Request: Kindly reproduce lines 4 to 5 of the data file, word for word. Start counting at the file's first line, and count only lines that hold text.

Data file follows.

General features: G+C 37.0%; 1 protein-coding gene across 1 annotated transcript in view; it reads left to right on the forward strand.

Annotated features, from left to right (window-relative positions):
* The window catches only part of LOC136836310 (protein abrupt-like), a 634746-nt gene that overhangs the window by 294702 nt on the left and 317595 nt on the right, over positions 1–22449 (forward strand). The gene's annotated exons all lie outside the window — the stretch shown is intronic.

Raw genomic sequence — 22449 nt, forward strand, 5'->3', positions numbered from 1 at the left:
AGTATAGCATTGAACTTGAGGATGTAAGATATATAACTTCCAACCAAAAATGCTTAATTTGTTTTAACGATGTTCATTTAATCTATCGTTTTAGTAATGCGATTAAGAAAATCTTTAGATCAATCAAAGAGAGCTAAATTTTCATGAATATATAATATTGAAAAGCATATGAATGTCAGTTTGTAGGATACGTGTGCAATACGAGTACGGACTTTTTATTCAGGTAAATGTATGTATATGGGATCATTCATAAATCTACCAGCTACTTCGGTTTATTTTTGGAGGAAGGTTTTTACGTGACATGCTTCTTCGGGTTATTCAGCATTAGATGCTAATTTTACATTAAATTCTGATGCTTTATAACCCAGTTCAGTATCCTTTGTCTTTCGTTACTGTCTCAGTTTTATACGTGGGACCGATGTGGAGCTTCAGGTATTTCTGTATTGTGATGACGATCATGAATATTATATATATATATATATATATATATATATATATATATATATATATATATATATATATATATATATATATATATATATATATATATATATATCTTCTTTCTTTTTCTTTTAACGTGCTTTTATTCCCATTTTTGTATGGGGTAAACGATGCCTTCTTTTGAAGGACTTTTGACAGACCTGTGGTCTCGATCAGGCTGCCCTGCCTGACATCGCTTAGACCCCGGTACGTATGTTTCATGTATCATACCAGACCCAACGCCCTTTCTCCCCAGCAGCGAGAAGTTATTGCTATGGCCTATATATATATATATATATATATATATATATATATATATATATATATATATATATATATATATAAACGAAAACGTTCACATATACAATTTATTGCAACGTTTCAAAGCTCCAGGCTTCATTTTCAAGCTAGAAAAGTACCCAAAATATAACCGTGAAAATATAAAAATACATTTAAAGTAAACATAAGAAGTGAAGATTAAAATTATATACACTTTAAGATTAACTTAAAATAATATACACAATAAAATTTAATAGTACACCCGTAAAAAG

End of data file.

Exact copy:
Raw genomic sequence — 22449 nt, forward strand, 5'->3', positions numbered from 1 at the left:
AGTATAGCATTGAACTTGAGGATGTAAGATATATAACTTCCAACCAAAAATGCTTAATTTGTTTTAACGATGTTCATTTAATCTATCGTTTTAGTAATGCGATTAAGAAAATCTTTAGATCAATCAAAGAGAGCTAAATTTTCATGAATATATAATATTGAAAAGCATATGAATGTCAGTTTGTAGGATACGTGTGCAATACGAGTACGGACTTTTTATTCAGGTAAATGTATGTATATGGGATCATTCATAAATCTACCAGCTACTTCGGTTTATTTTTGGAGGAAGGTTTTTACGTGACATGCTTCTTCGGGTTATTCAGCATTAGATGCTAATTTTACATTAAATTCTGATGCTTTATAACCCAGTTCAGTATCCTTTGTCTTTCGTTACTGTCTCAGTTTTATACGTGGGACCGATGTGGAGCTTCAGGTATTTCTGTATTGTGATGACGATCATGAATATTATATATATATATATATATATATATATATATATATATATATATATATATATATATATATATATATATATATATATATATATATATATATATCTTCTTTCTTTTTCTTTTAACGTGCTTTTATTCCCATTTTTGTATGGGGTAAACGATGCCTTCTTTTGAAGGACTTTTGACAGACCTGTGGTCTCGATCAGGCTGCCCTGCCTGACATCGCTTAGACCCCGGTACGTATGTTTCATGTATCATACCAGACCCAACGCCCTTTCTCCCCAGCAGCGAGAAGTTATTGCTATGGCCTATATATATATATATATATATATATATATATATATATATATATATATATATATATATATATATAAACGAAAACGTTCACATATACAATTTATTGCAACGTTTCAAAGCTCCAGGCTTCATTTTCAAGCTAGAAAAGTACCCAAAATATAACCGTGAAAATATAAAAATACATTTAAAGTAAACATAAGAAGTGAAGATTAAAATTATATACACTTTAAGATTAACTTAAAATAATATACACAATAAAATTTAATAGTACACCCGTAAAAAG